Robert Sean Davies
Image taken:
Feb. 21, 2009
Revelstoke, British Columbia, CANADA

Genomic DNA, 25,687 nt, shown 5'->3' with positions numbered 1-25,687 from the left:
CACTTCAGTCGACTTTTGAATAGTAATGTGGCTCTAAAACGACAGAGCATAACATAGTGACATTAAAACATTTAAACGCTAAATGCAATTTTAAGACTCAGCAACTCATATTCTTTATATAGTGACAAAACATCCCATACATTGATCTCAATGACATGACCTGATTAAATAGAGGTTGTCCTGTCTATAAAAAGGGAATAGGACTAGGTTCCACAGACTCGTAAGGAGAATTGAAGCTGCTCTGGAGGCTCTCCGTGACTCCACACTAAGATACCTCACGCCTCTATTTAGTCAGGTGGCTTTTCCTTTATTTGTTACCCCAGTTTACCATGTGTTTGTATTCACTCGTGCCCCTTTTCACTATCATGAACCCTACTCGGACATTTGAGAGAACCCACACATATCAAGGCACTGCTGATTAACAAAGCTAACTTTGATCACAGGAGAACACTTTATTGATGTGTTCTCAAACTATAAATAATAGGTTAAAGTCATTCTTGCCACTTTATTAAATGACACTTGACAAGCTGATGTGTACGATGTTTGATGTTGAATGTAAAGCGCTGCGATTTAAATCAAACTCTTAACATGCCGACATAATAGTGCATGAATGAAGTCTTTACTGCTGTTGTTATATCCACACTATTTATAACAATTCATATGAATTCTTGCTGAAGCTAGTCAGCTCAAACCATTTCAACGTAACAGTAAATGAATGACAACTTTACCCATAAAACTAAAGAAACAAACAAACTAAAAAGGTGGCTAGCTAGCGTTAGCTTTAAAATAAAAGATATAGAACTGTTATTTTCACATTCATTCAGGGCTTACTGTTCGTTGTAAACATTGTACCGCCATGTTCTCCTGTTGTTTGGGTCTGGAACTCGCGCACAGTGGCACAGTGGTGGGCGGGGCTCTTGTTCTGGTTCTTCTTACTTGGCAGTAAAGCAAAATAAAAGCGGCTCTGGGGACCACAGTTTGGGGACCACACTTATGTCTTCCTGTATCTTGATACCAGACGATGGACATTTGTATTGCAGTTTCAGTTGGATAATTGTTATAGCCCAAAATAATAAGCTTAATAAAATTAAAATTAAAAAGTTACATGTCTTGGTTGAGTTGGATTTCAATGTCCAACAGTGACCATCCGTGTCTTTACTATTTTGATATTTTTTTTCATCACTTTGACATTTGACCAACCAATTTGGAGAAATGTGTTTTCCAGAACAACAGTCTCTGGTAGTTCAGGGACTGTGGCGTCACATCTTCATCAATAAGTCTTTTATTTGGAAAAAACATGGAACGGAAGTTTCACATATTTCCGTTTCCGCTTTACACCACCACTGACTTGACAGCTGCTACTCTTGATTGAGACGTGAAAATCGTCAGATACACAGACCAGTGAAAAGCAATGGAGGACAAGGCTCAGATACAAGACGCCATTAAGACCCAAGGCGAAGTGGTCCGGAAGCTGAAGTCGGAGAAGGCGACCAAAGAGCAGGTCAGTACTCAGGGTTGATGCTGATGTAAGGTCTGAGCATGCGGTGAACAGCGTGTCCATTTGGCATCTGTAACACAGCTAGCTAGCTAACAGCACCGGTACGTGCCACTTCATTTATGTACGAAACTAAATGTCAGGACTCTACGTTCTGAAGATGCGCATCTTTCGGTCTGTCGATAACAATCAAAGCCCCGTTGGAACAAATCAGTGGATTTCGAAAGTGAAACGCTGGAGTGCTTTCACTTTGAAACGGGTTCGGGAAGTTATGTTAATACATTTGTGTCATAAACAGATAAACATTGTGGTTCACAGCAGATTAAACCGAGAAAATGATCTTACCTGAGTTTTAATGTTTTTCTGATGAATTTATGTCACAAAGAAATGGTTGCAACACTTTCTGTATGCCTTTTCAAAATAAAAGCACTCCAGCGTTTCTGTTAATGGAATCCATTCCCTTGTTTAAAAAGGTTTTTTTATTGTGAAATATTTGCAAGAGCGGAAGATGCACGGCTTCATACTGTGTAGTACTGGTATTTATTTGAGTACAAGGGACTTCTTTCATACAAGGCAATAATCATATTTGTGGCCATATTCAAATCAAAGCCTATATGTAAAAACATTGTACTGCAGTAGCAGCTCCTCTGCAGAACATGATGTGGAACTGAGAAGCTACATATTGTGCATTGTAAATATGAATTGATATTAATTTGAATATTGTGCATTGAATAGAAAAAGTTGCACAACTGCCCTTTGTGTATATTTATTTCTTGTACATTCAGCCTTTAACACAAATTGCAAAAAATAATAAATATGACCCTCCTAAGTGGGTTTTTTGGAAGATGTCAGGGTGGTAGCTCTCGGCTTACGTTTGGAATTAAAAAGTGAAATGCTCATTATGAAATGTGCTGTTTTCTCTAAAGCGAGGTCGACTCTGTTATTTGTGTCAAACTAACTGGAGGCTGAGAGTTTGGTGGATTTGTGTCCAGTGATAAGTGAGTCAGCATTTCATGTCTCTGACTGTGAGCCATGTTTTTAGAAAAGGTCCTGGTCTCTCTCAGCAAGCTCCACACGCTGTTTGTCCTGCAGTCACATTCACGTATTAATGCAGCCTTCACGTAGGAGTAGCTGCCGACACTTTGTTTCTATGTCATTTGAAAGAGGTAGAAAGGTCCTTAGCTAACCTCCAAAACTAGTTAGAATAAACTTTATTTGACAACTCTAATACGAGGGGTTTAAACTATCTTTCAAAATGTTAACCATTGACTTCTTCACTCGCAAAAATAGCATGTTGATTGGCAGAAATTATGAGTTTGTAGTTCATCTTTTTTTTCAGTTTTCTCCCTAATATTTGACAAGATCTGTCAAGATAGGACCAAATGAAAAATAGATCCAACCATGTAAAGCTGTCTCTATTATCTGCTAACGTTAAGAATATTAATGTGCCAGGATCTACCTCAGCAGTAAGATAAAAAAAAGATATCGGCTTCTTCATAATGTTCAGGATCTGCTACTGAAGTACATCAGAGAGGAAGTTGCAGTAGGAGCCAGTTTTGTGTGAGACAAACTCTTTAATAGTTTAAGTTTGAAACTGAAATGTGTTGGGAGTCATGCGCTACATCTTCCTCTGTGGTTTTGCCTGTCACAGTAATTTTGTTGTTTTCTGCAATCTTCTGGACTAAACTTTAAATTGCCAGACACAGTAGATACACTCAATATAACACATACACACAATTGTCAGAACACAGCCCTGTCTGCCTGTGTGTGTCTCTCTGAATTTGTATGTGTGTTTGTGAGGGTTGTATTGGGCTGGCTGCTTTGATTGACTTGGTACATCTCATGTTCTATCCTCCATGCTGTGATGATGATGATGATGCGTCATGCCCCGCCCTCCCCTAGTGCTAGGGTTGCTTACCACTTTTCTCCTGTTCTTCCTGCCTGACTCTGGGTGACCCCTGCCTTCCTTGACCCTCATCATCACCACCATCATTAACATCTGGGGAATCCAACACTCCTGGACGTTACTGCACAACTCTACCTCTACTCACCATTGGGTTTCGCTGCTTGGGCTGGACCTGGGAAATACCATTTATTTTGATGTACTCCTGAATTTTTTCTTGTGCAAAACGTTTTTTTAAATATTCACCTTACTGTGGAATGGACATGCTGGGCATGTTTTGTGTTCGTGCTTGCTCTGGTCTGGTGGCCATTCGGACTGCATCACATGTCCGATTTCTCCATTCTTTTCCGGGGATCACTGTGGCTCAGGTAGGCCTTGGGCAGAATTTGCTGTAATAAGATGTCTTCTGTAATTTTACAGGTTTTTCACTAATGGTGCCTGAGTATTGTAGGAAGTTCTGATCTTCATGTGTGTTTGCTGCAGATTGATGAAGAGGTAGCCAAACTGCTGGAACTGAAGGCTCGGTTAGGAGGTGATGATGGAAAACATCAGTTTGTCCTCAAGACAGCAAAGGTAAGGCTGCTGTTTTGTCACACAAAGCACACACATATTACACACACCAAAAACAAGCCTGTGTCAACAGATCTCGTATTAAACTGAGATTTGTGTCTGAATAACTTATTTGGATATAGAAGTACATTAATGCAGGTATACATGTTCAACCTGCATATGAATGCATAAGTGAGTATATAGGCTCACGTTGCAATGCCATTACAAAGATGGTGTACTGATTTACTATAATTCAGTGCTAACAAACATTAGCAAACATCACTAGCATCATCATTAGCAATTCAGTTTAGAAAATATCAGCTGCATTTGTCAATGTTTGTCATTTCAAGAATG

Weather conditions were favourable on Feb 20th-21st in Revelstoke to allow for observation of the long awaited comet. Since it was in the southeast, I travelled south of town towards the "flats" to set up my equipment. The sky was jet black, with various Messier objects readily visible. Roughtly 25 degrees from the horizon to the southeast I spotted a long smudge of light about 5 degrees below Saturn. I was quite surprised how easy it was to spot. Conditions outside were quite cold with periodic patches of ice fog that swarmed my immediate viewing area, however it did not dampen my desire to photograph the comet. Astronomy does not have a following in Revelstoke so viewing the comet for me was a special privilege nobody got to see. Periodic yelps and howls from coyotes broke the dead quiet in the area which at times would break my concentration. My telescope setup included a 152 mm richfield refractor with a Nikon D50 set in prime focus. Since the conditions were quite difficult with the temperature, polar alignment was not perfect. Weighing this problem I decided to do shorter exposures and increase the sensitivity of the camera to ISO 1600. By the end of the camera session, my telescope resembled a gigantic snow cone. Everything was iced over. I then packed up and left for home thinking how lucky I was to have seen this celestial phenomenon.
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